Department of Commerce – The emergency proclamation preventing shut-off of water, electricity or natural gas services is slated to end Sept. 30.
It is among the many emergency measures enacted by Gov. Jay Inslee in the wake of COVID-19.
According to the Department of Commerce, state leaders and utility operators estimate more than 500,000 Washingtonians have overdue bills that could result in their services being shut off.
“This moratorium has provided hundreds of thousands of Washington families much-needed peace of mind during the pandemic, and now utility companies are eager and ready to help their customers make a plan that keeps their services on,” Inslee said. “I urge people make that call as soon as they can. That call can give a family one less thing to worry about as fall and winter approaches.”
“When the pandemic first hit, we committed that no customer should go without lights, heat or hot water,” said Puget Sound Energy President and CEO Mary Kipp. “We stand by that as the pandemic continues to impact customers more than a year later with a level of assistance that is unprecedented and which can make a significant difference for our customers.”
“The state’s not-for-profit, community-owned utilities are committed to working with our customers facing arrearages due to the impact of COVID,” said Washington PUD Association Executive Director George Caan. “Our efforts continue to focus on making contact with customers, connecting them with assistance and working with our customers to establish a pathway to recovery.”
Washington’s private investor-owned energy utilities – which cover about half the state’s customers – have more than 280,000 customers with overdue bills.
They’ve provided more than $28.5 million in assistance funds during the pandemic.
Almost $20 million of that funding was through COVID-19 assistance programs. Washington’s consumer-owned utilities – which serve nearly 60% of Washington households – initiated a wide range of measures to keep customers connected to essential services.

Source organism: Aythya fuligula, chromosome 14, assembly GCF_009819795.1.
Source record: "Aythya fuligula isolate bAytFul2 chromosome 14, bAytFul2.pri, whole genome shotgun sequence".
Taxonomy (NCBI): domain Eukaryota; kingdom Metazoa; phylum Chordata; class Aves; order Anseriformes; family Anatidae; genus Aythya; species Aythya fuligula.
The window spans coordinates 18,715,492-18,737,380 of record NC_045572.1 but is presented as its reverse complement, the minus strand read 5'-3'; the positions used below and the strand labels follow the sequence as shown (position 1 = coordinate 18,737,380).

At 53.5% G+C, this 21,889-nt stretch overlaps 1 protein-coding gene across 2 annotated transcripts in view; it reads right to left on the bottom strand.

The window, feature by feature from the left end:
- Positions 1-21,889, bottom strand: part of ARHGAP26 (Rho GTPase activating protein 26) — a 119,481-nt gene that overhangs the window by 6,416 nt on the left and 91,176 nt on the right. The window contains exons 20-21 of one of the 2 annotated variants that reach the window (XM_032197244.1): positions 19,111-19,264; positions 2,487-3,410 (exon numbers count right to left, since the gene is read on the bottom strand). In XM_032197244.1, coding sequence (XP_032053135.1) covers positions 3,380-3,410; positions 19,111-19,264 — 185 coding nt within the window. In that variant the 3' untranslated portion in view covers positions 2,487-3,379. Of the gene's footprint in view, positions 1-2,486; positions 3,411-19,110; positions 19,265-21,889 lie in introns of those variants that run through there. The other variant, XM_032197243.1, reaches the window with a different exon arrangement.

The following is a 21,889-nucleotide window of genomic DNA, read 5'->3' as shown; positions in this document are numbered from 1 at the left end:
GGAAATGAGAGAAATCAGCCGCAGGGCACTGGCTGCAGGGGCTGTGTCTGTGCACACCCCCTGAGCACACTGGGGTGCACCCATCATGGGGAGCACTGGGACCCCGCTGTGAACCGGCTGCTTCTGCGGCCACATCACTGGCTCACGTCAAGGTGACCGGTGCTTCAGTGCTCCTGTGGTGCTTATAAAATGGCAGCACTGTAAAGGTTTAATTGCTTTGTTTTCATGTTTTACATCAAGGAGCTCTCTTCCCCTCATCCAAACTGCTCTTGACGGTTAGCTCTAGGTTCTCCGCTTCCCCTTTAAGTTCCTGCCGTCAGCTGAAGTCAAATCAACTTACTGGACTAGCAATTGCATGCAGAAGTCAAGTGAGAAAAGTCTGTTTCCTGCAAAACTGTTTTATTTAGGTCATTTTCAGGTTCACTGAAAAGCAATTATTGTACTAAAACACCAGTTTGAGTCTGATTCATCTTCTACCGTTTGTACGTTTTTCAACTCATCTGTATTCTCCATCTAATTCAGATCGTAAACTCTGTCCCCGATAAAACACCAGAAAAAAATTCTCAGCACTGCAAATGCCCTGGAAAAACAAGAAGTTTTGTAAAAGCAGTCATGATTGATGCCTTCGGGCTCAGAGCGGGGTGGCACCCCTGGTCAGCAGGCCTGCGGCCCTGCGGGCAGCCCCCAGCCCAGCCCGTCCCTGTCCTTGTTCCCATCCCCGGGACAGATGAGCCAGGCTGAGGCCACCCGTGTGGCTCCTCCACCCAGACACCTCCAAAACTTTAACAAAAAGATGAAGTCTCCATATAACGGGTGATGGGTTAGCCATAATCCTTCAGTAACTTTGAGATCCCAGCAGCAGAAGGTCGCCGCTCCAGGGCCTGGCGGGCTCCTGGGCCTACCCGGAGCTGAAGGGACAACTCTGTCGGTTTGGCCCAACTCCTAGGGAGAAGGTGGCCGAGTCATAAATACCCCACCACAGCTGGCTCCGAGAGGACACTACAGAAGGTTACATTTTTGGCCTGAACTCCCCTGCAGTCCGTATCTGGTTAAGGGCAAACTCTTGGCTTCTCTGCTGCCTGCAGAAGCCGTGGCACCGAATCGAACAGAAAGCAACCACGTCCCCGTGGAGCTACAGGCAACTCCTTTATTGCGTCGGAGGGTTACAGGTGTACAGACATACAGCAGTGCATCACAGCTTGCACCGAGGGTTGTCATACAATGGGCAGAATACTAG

These include suspending disconnections and late fees, delaying scheduled rate increases, setting up payment plans for customers, instituting new payment relief programs and expanding eligibility criteria for existing programs, holding fundraisers to support utility assistance programs, and applying deposits to existing bills.
In addition, consumer-owned utilities connected customers to federal aid and, in some cases, partnered with county and city governments to direct a portion of federal American Rescue Plan Act funds to support utility bill assistance.
Customer assistance options will differ across utility providers. Options that customers can ask about include:
Private, investor-owned water and energy utilities regulated by the Utilities and Transportation Commission cannot charge late fees or deposits until April 2022 and must offer long-term payment plan options up to 18 months.
They must also notify the commission before disconnecting any customers when the moratorium ends, so commission staff can ensure customers were properly notified about the disconnection and made aware of assistance options.
Public, community-owned utilities are governed by locally elected officials. Community-owned, not-for-profit utilities’ policies will vary according to local needs.
Community-owned energy and water utilities are encouraged to:
“I am grateful that utilities across the state are stepping up and working to assist their customers,” said Dave Danner, chair of the UTC. “These are unprecedented times and this calls for taking unprecedented steps as we work towards recovery.”
For more information, customers can visit commerce.wa.gov/utility-assistance.